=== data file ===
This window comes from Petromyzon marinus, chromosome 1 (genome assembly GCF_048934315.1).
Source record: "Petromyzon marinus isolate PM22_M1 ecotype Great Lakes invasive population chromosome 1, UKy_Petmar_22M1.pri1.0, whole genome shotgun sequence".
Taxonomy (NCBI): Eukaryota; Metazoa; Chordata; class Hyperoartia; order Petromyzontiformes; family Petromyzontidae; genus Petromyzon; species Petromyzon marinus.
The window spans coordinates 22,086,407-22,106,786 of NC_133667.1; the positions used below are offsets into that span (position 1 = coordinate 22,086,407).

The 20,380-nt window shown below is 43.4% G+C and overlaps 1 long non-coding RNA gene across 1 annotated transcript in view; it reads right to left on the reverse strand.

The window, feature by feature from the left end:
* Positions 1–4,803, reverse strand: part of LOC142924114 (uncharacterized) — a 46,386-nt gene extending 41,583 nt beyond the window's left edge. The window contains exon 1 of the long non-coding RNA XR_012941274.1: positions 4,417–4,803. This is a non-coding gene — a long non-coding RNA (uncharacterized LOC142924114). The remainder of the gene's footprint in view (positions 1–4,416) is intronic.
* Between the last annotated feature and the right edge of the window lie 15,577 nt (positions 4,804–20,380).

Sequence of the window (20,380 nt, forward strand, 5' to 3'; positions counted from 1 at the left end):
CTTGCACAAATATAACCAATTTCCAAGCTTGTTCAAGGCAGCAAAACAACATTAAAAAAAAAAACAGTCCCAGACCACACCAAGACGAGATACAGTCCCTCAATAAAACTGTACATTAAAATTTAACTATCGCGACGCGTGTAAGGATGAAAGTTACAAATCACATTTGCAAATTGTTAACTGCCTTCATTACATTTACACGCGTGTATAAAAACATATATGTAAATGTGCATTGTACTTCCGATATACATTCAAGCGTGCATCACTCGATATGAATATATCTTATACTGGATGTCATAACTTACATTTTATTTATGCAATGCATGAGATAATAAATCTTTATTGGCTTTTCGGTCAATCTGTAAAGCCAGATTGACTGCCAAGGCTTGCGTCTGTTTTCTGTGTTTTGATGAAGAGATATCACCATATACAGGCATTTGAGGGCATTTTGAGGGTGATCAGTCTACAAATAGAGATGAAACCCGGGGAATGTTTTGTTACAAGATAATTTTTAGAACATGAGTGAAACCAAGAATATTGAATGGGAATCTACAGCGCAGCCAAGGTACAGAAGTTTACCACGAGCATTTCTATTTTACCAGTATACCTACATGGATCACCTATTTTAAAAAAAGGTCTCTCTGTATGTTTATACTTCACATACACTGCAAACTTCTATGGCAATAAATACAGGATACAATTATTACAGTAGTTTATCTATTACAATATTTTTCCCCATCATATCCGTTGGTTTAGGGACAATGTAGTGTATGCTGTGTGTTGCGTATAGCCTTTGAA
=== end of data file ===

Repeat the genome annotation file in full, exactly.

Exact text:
This window comes from Petromyzon marinus, chromosome 1 (genome assembly GCF_048934315.1).
Source record: "Petromyzon marinus isolate PM22_M1 ecotype Great Lakes invasive population chromosome 1, UKy_Petmar_22M1.pri1.0, whole genome shotgun sequence".
Taxonomy (NCBI): Eukaryota; Metazoa; Chordata; class Hyperoartia; order Petromyzontiformes; family Petromyzontidae; genus Petromyzon; species Petromyzon marinus.
The window spans coordinates 22,086,407-22,106,786 of NC_133667.1; the positions used below are offsets into that span (position 1 = coordinate 22,086,407).

The 20,380-nt window shown below is 43.4% G+C and overlaps 1 long non-coding RNA gene across 1 annotated transcript in view; it reads right to left on the reverse strand.

The window, feature by feature from the left end:
* Positions 1–4,803, reverse strand: part of LOC142924114 (uncharacterized) — a 46,386-nt gene extending 41,583 nt beyond the window's left edge. The window contains exon 1 of the long non-coding RNA XR_012941274.1: positions 4,417–4,803. This is a non-coding gene — a long non-coding RNA (uncharacterized LOC142924114). The remainder of the gene's footprint in view (positions 1–4,416) is intronic.
* Between the last annotated feature and the right edge of the window lie 15,577 nt (positions 4,804–20,380).

Sequence of the window (20,380 nt, forward strand, 5' to 3'; positions counted from 1 at the left end):
CTTGCACAAATATAACCAATTTCCAAGCTTGTTCAAGGCAGCAAAACAACATTAAAAAAAAAAACAGTCCCAGACCACACCAAGACGAGATACAGTCCCTCAATAAAACTGTACATTAAAATTTAACTATCGCGACGCGTGTAAGGATGAAAGTTACAAATCACATTTGCAAATTGTTAACTGCCTTCATTACATTTACACGCGTGTATAAAAACATATATGTAAATGTGCATTGTACTTCCGATATACATTCAAGCGTGCATCACTCGATATGAATATATCTTATACTGGATGTCATAACTTACATTTTATTTATGCAATGCATGAGATAATAAATCTTTATTGGCTTTTCGGTCAATCTGTAAAGCCAGATTGACTGCCAAGGCTTGCGTCTGTTTTCTGTGTTTTGATGAAGAGATATCACCATATACAGGCATTTGAGGGCATTTTGAGGGTGATCAGTCTACAAATAGAGATGAAACCCGGGGAATGTTTTGTTACAAGATAATTTTTAGAACATGAGTGAAACCAAGAATATTGAATGGGAATCTACAGCGCAGCCAAGGTACAGAAGTTTACCACGAGCATTTCTATTTTACCAGTATACCTACATGGATCACCTATTTTAAAAAAAGGTCTCTCTGTATGTTTATACTTCACATACACTGCAAACTTCTATGGCAATAAATACAGGATACAATTATTACAGTAGTTTATCTATTACAATATTTTTCCCCATCATATCCGTTGGTTTAGGGACAATGTAGTGTATGCTGTGTGTTGCGTATAGCCTTTGAA